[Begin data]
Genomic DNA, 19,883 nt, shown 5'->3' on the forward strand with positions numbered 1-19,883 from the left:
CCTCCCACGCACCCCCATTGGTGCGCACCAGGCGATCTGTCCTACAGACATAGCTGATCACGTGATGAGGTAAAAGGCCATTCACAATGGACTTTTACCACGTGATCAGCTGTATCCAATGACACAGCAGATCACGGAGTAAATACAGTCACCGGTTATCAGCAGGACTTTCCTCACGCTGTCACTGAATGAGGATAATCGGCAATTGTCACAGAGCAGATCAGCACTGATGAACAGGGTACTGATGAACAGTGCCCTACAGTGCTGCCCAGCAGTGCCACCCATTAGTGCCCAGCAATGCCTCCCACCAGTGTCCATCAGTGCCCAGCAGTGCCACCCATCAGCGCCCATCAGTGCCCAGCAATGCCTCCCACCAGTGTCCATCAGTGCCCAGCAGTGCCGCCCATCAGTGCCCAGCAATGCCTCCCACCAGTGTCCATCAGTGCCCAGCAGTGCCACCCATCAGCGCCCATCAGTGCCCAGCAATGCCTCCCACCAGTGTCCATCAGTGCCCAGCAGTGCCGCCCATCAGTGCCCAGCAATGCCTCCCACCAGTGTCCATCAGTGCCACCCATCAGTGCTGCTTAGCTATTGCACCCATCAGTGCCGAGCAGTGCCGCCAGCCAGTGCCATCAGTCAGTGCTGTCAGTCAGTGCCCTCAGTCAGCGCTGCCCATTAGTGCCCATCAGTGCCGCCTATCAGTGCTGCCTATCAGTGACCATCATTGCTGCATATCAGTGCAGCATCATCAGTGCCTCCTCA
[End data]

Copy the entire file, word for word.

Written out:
Genomic DNA, 19,883 nt, shown 5'->3' on the forward strand with positions numbered 1-19,883 from the left:
CCTCCCACGCACCCCCATTGGTGCGCACCAGGCGATCTGTCCTACAGACATAGCTGATCACGTGATGAGGTAAAAGGCCATTCACAATGGACTTTTACCACGTGATCAGCTGTATCCAATGACACAGCAGATCACGGAGTAAATACAGTCACCGGTTATCAGCAGGACTTTCCTCACGCTGTCACTGAATGAGGATAATCGGCAATTGTCACAGAGCAGATCAGCACTGATGAACAGGGTACTGATGAACAGTGCCCTACAGTGCTGCCCAGCAGTGCCACCCATTAGTGCCCAGCAATGCCTCCCACCAGTGTCCATCAGTGCCCAGCAGTGCCACCCATCAGCGCCCATCAGTGCCCAGCAATGCCTCCCACCAGTGTCCATCAGTGCCCAGCAGTGCCGCCCATCAGTGCCCAGCAATGCCTCCCACCAGTGTCCATCAGTGCCCAGCAGTGCCACCCATCAGCGCCCATCAGTGCCCAGCAATGCCTCCCACCAGTGTCCATCAGTGCCCAGCAGTGCCGCCCATCAGTGCCCAGCAATGCCTCCCACCAGTGTCCATCAGTGCCACCCATCAGTGCTGCTTAGCTATTGCACCCATCAGTGCCGAGCAGTGCCGCCAGCCAGTGCCATCAGTCAGTGCTGTCAGTCAGTGCCCTCAGTCAGCGCTGCCCATTAGTGCCCATCAGTGCCGCCTATCAGTGCTGCCTATCAGTGACCATCATTGCTGCATATCAGTGCAGCATCATCAGTGCCTCCTCA